With the Major League Baseball season once again about to begin, hope springs eternal for fans throughout the land. That is, of course, with the exception of Mets fans.
The last four years in particular have been a holocaust for Mets fans. First, there was the epic, record-breaking total collapse at the end of the 2007 season. That, in turn, was followed by another crushing, if not epoch-making collapse in 2008. Then, there was last season's impressive 70-92 campaign that was chalked up to bad luck (lots of key players had suffered injuries).
The truth about this particular assortment of Metropolitans is that they're a bunch of brittle, underachievers who sport a mediocre offense and defense, abysmal pitching and zero esprit de corps. But, as is the case in business, the fault lies not with the players, but with management. Omar Minaya is a terrible general manager. He's not only built a dysfunctional organization but, as it reels from one crisis to the next, he acts just like a classic CEO in denial (think: Ken Lay, Dennis Kozlowski, Pope Benedict XVI). With Minaya, it's always someone else's fault. Or, he goes with the Bernie Ebbers 'Gee, I didn't know about that at the time' defense.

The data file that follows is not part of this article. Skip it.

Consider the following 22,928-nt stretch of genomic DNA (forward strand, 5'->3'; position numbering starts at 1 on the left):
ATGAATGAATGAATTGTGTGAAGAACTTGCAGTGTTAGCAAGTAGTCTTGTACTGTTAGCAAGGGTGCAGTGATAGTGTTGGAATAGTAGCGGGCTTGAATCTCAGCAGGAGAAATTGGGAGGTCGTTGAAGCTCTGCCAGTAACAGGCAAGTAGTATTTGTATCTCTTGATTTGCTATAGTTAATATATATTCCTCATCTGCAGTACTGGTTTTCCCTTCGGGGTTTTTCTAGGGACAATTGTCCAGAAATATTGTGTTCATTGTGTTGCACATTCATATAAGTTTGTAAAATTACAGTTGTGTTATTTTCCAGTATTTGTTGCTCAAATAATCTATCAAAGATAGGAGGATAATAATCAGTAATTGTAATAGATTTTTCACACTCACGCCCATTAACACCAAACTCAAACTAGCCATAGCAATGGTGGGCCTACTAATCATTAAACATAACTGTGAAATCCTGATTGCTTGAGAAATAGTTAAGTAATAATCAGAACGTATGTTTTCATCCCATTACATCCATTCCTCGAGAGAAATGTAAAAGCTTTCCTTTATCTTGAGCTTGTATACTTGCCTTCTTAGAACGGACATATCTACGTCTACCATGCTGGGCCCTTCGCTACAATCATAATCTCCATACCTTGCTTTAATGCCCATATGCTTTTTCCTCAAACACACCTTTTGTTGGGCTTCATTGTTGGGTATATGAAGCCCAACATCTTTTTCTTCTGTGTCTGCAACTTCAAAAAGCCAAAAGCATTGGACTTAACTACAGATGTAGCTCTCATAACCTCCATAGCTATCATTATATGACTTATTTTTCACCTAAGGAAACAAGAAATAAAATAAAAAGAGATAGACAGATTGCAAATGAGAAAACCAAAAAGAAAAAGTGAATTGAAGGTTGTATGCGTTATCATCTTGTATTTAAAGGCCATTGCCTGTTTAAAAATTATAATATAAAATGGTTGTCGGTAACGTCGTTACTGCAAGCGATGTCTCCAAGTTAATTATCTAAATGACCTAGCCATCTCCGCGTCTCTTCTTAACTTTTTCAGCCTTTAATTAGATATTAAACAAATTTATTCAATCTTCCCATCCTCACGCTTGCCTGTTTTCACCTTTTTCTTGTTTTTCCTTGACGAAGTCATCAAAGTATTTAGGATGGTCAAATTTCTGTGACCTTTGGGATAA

Spring Training has been a horror show for the Mets. The always-injured Jose Reyes was felled by some sort of mysterious disease. Carlos Beltran elected to have surgery that will keep him out until June. Daniel Murphy just injured a leg that will cost him two to six weeks. And, the pitching staff, which Minaya refused to improve with off-season acquisitions, has had the stuffing beaten out of it in Florida.
Minaya's ever optimistic, though. As is his lackey, Manager Jerry Manuel. They both 'like what they see' whenever reporters ask about the latest Spring Training debacle. Both must be sight impaired.
Yes, Mets fans, this is the spring of our discontent. We have little to look forward to except, perhaps, the ultimate demise of Messrs Minaya and Manuel. Until the front office cleans house, the Mets will continue to be the laughing stock of New York, if not the entire nation.